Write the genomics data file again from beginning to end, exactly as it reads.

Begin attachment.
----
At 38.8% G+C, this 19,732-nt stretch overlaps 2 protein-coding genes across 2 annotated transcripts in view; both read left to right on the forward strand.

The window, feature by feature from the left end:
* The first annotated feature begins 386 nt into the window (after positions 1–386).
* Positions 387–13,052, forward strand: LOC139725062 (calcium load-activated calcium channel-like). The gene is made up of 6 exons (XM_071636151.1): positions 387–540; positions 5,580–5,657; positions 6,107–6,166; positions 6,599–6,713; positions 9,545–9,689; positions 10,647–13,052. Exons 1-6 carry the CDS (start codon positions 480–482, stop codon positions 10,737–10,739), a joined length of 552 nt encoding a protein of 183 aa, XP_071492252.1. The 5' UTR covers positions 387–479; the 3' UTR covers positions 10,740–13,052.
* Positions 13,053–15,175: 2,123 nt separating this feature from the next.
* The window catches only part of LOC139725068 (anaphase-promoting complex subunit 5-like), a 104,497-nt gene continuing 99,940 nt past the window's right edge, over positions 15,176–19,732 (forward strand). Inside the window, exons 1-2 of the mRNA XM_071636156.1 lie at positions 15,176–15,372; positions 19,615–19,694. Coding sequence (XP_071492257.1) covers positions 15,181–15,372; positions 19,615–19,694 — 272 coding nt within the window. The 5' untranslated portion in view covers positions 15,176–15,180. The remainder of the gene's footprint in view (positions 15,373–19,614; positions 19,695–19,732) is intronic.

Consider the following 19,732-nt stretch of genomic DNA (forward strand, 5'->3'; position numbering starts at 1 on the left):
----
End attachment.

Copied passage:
At 38.8% G+C, this 19,732-nt stretch overlaps 2 protein-coding genes across 2 annotated transcripts in view; both read left to right on the forward strand.

The window, feature by feature from the left end:
* The first annotated feature begins 386 nt into the window (after positions 1–386).
* Positions 387–13,052, forward strand: LOC139725062 (calcium load-activated calcium channel-like). The gene is made up of 6 exons (XM_071636151.1): positions 387–540; positions 5,580–5,657; positions 6,107–6,166; positions 6,599–6,713; positions 9,545–9,689; positions 10,647–13,052. Exons 1-6 carry the CDS (start codon positions 480–482, stop codon positions 10,737–10,739), a joined length of 552 nt encoding a protein of 183 aa, XP_071492252.1. The 5' UTR covers positions 387–479; the 3' UTR covers positions 10,740–13,052.
* Positions 13,053–15,175: 2,123 nt separating this feature from the next.
* The window catches only part of LOC139725068 (anaphase-promoting complex subunit 5-like), a 104,497-nt gene continuing 99,940 nt past the window's right edge, over positions 15,176–19,732 (forward strand). Inside the window, exons 1-2 of the mRNA XM_071636156.1 lie at positions 15,176–15,372; positions 19,615–19,694. Coding sequence (XP_071492257.1) covers positions 15,181–15,372; positions 19,615–19,694 — 272 coding nt within the window. The 5' untranslated portion in view covers positions 15,176–15,180. The remainder of the gene's footprint in view (positions 15,373–19,614; positions 19,695–19,732) is intronic.

Consider the following 19,732-nt stretch of genomic DNA (forward strand, 5'->3'; position numbering starts at 1 on the left):